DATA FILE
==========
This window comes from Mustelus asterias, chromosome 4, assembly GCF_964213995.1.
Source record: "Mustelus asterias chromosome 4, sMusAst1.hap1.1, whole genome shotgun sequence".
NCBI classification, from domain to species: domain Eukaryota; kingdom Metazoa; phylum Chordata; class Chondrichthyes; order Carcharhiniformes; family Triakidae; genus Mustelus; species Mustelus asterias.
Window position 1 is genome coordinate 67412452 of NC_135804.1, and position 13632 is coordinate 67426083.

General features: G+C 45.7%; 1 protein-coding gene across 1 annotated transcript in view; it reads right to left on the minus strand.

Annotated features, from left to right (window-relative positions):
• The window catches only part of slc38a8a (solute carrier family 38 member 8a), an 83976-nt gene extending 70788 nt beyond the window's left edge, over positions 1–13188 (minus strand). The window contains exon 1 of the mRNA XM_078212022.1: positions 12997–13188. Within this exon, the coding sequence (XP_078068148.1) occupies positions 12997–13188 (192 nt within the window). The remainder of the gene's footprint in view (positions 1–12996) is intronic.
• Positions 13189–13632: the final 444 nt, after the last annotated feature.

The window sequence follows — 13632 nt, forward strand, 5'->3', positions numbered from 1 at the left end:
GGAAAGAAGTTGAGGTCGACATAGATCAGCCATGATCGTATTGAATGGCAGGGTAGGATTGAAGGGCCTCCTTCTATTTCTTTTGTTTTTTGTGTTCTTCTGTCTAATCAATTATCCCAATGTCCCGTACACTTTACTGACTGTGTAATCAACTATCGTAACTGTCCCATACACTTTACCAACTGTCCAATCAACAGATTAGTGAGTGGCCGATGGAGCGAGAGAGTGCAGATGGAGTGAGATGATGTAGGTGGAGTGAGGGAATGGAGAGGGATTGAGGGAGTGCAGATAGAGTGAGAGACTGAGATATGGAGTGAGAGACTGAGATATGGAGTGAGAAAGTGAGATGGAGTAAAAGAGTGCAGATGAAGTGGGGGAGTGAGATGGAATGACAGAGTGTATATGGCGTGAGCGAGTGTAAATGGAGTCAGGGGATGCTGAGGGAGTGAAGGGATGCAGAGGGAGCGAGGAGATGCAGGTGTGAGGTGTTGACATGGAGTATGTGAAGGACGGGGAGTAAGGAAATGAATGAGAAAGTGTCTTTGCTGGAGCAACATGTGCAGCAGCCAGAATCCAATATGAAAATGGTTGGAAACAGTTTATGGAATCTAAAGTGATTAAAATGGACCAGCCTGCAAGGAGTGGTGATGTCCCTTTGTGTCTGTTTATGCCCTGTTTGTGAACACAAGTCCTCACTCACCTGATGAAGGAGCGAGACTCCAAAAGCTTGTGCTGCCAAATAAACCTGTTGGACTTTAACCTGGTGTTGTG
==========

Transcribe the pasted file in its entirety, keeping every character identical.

This window comes from Mustelus asterias, chromosome 4, assembly GCF_964213995.1.
Source record: "Mustelus asterias chromosome 4, sMusAst1.hap1.1, whole genome shotgun sequence".
NCBI classification, from domain to species: domain Eukaryota; kingdom Metazoa; phylum Chordata; class Chondrichthyes; order Carcharhiniformes; family Triakidae; genus Mustelus; species Mustelus asterias.
Window position 1 is genome coordinate 67412452 of NC_135804.1, and position 13632 is coordinate 67426083.

General features: G+C 45.7%; 1 protein-coding gene across 1 annotated transcript in view; it reads right to left on the minus strand.

Annotated features, from left to right (window-relative positions):
• The window catches only part of slc38a8a (solute carrier family 38 member 8a), an 83976-nt gene extending 70788 nt beyond the window's left edge, over positions 1–13188 (minus strand). The window contains exon 1 of the mRNA XM_078212022.1: positions 12997–13188. Within this exon, the coding sequence (XP_078068148.1) occupies positions 12997–13188 (192 nt within the window). The remainder of the gene's footprint in view (positions 1–12996) is intronic.
• Positions 13189–13632: the final 444 nt, after the last annotated feature.

The window sequence follows — 13632 nt, forward strand, 5'->3', positions numbered from 1 at the left end:
GGAAAGAAGTTGAGGTCGACATAGATCAGCCATGATCGTATTGAATGGCAGGGTAGGATTGAAGGGCCTCCTTCTATTTCTTTTGTTTTTTGTGTTCTTCTGTCTAATCAATTATCCCAATGTCCCGTACACTTTACTGACTGTGTAATCAACTATCGTAACTGTCCCATACACTTTACCAACTGTCCAATCAACAGATTAGTGAGTGGCCGATGGAGCGAGAGAGTGCAGATGGAGTGAGATGATGTAGGTGGAGTGAGGGAATGGAGAGGGATTGAGGGAGTGCAGATAGAGTGAGAGACTGAGATATGGAGTGAGAGACTGAGATATGGAGTGAGAAAGTGAGATGGAGTAAAAGAGTGCAGATGAAGTGGGGGAGTGAGATGGAATGACAGAGTGTATATGGCGTGAGCGAGTGTAAATGGAGTCAGGGGATGCTGAGGGAGTGAAGGGATGCAGAGGGAGCGAGGAGATGCAGGTGTGAGGTGTTGACATGGAGTATGTGAAGGACGGGGAGTAAGGAAATGAATGAGAAAGTGTCTTTGCTGGAGCAACATGTGCAGCAGCCAGAATCCAATATGAAAATGGTTGGAAACAGTTTATGGAATCTAAAGTGATTAAAATGGACCAGCCTGCAAGGAGTGGTGATGTCCCTTTGTGTCTGTTTATGCCCTGTTTGTGAACACAAGTCCTCACTCACCTGATGAAGGAGCGAGACTCCAAAAGCTTGTGCTGCCAAATAAACCTGTTGGACTTTAACCTGGTGTTGTG